Sangeeta Kamat, Carol Anne M Spreen and Indivar Jonnalagadda


Over the last decade, education for the poor in the developing world has become an increasingly attractive market for global investors and multinational corporations. This movement, known as the Global Education Industry (GEI), is vested in setting up schools for profit. It presents private schools as the best alternative to public schooling and possibly the only alternative to universalising access to education in developing and emerging economies. Among developing countries, India is almost always underscored as an education market ripe with potential and profits.


This report about the GEI in India lays out the broad underpinnings of the corporate interests in for-profit education and how these efforts undermine public education as a fundamental human right. It provides a detailed understanding of how the commercialisation of education through scalable chains of schools and selling educational products and services unfolds on the ground in Hyderabad. This study of the expansive and growing private education sector in India revealed a complex well-networked assemblage of global actors that are invested in the business of education privatisation and who stand to make a considerable profit from it.


Two actors that stand out as having launched the low-fee private schools (LFPS) ‘movement’ in India are James Tooley (Professor of Education Policy at Newcastle University, UK) and the global corporation, Pearson. But there are a host of other actors and institutions including, for instance, the World Bank and the UK’s Department for International Development (DFID), think tanks and foundations such as the Bill and Melinda Gates Foundation and John Templeton Foundation, an assorted number of venture capitalists, big corporations and small-time consultants. This report critically assesses these multinational actors’ claims to make schooling for the poor profitable while simultaneously promising quality education.


It demonstrates that, despite expectations, the schools have not been profitable and they have also failed to deliver anything close to quality education. The authors also predict that a number of local school proprietors who have been active in this sector for decades may actually be forced out given the growing push towards international school chains (like Bridge International Academies) which offer economies of scale through standardisation and technology.


This report begins by tracing the evolution and trajectory of low-cost schooling and the expansion of the educational service industry with a focus on the education tech/digital learning sectors in Andhra Pradesh (AP) and Telangana, India, and particularly Hyderabad. The focus of the study was to understand:


How are locally run and owned schools being constituted into a market that is attractive for big capital. Who are the actors and what are the processes and practices that go into ‘market making’ for schooling for the poor?


What are the implications for the right to quality education when low-fee private schooling is presented as the be and only option for the poor? What are the implications for the teaching profession and public education as a whole?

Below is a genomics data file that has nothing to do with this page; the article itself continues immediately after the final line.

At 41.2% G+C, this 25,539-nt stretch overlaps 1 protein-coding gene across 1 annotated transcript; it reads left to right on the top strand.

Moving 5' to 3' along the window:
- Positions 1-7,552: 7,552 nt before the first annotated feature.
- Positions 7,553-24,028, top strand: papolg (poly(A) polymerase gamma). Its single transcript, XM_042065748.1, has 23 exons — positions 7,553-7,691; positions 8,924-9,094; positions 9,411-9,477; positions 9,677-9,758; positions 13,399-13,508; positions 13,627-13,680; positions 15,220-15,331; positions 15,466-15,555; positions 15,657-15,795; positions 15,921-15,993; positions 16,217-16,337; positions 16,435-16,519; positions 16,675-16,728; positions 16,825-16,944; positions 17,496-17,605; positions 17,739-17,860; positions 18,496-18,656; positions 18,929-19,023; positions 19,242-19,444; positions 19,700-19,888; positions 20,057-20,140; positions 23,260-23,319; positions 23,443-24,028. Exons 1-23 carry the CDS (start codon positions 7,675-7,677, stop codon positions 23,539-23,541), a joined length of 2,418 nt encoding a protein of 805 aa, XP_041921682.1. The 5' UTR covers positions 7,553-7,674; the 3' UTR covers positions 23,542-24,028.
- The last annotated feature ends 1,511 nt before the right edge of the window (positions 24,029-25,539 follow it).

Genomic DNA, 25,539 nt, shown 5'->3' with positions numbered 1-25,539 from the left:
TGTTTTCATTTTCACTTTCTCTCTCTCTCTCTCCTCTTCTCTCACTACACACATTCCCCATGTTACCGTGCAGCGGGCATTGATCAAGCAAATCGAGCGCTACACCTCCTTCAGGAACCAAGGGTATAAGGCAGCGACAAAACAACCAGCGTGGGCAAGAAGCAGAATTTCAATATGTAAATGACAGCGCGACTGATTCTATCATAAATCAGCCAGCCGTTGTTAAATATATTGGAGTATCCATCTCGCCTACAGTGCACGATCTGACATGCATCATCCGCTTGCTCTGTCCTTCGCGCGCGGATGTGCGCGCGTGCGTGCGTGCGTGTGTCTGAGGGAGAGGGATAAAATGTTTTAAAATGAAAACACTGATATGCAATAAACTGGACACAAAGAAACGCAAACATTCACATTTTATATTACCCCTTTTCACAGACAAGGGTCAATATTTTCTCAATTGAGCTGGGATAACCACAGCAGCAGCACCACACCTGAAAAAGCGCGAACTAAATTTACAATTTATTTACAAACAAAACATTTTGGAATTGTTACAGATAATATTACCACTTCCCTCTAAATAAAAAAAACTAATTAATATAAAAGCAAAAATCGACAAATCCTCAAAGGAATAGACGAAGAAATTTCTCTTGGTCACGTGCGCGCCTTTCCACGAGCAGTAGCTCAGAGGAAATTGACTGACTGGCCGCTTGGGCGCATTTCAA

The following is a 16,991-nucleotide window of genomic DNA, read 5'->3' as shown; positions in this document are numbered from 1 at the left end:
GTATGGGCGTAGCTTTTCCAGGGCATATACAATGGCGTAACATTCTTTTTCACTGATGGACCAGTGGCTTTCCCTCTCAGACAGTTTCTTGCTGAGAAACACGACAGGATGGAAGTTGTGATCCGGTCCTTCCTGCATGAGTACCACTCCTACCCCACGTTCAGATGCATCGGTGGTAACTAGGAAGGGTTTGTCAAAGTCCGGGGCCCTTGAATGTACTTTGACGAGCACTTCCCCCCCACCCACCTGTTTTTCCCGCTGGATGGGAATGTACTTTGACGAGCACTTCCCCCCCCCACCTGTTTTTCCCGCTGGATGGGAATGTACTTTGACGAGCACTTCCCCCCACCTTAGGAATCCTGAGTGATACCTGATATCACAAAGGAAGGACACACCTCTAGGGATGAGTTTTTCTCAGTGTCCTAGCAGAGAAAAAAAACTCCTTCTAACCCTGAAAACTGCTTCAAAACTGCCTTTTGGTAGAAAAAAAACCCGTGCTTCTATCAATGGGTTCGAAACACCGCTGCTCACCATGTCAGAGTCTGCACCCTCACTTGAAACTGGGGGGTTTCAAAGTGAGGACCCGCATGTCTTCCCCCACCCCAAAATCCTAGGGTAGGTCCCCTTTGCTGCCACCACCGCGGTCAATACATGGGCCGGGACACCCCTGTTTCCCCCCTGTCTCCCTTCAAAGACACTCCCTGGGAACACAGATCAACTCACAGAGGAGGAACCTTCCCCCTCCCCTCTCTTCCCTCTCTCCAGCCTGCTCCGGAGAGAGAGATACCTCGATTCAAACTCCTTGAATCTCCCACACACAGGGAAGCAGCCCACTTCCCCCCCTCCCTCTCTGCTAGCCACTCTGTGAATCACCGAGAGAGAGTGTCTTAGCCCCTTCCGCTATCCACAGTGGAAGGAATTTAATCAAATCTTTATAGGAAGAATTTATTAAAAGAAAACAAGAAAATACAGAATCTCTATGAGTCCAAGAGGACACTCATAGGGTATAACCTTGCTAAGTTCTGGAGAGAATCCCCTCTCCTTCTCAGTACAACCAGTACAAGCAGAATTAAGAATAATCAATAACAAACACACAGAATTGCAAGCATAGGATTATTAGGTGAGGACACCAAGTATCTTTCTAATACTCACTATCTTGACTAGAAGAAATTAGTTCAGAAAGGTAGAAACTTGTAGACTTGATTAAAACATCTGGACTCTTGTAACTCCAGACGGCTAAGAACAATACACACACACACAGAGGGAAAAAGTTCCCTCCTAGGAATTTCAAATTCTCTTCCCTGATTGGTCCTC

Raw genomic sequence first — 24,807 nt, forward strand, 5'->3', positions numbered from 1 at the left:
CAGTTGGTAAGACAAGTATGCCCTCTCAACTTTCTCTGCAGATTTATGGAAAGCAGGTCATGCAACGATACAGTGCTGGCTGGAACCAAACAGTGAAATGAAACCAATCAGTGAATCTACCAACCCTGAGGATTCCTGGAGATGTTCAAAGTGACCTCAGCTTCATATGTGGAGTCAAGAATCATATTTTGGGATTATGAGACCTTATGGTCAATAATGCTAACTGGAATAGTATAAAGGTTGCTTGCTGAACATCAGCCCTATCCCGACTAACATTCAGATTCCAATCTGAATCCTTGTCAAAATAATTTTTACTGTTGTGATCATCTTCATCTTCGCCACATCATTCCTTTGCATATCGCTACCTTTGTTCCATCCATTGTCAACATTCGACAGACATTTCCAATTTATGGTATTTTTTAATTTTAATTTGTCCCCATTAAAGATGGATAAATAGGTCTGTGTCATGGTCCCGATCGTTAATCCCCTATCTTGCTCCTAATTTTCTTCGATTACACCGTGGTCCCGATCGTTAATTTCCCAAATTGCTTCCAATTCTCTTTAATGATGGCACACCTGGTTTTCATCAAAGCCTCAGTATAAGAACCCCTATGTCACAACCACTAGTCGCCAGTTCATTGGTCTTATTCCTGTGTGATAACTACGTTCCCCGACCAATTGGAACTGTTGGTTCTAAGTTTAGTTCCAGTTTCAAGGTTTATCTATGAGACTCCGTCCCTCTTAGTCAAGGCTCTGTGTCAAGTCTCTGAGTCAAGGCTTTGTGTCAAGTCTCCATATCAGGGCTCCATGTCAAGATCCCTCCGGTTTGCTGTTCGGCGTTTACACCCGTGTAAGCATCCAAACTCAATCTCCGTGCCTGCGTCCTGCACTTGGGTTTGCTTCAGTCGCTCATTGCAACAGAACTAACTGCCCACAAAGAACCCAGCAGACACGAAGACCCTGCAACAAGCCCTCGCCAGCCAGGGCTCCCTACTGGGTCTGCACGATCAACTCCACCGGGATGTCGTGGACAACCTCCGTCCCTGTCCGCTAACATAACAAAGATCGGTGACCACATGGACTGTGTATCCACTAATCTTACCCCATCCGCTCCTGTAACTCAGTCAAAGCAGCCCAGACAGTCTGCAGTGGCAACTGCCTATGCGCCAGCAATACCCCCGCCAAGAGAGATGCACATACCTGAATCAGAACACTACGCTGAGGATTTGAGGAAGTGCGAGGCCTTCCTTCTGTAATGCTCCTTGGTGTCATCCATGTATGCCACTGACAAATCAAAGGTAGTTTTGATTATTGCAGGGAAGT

The findings are drawn from research interviews with school proprietors, teachers, teacher union leaders, technology industry entrepreneurs, journalists and government officials conducted in Hyderabad from September 2015–January 2016. Below is a summary of the salient issues related to the crisis in education in India and the emergent role of global capital in schooling for the poor, and lastly, proposed areas for wider public engagement and action.


Key findings of this research suggest


Private for-profit multinational corporations are making billions of dollars by charging poor families around the world to go to school. Governments are diverting significant funds and attention to what global corporations have posited as ‘the solutions’ to the crisis in education, loosening regulations or outright ignoring the many violations of laws and standards by multinational companies. Governments are guilty of inviting companies in to run large segments of the education sector (from pre-school through university level).


Government-funded schools have suffered from decades of disinvestment and neglect, creating a mass exodus of working poor and middle class from public schools and leaving the poorest and most vulnerable behind. User fees in education exacerbate inequality and lead to more social stratification. Importantly, this lack of government investment in education has opened the door to privatisation. The authors call on readers to critically examine the neoliberal discourse of ‘failing government schools’ that has been embraced to justify ‘low-fee private schools’ in India and instead look at the compounding factors that have led to the decimation of public education. This neglect has resulted in an ironic situation where the LFPS rely on a low-paid and overworked labour force of unqualified women as teachers, while the government schools have a roster of qualified and well-paid teachers with no students to teach. This situation in turn has been further used by pro-privatisation corporate reformers to justify the shutting down and neglect of public schools, particularly in impoverished neighborhoods.


Unique to Hyderabad is the existence of many small private schools in the predominantly Muslim area of Old City – some that were started decades ago by local proprietors to serve the communities’ needs. In the late 1990s, these schools were identified as sites of scalable markets of LFPS, first by James Tooley followed by a slew of global multinationals. Yet, despite the rapid growth in the private education market (70 per cent of schools in Hyderabad are private), efforts to scale-up and increase profitability of their ‘home-grown’ local LFPS have not been successful. This has been due, in part, to parents’ financial constraints and lack of outside investment but also the Right to Education Act (RTE) of 2010.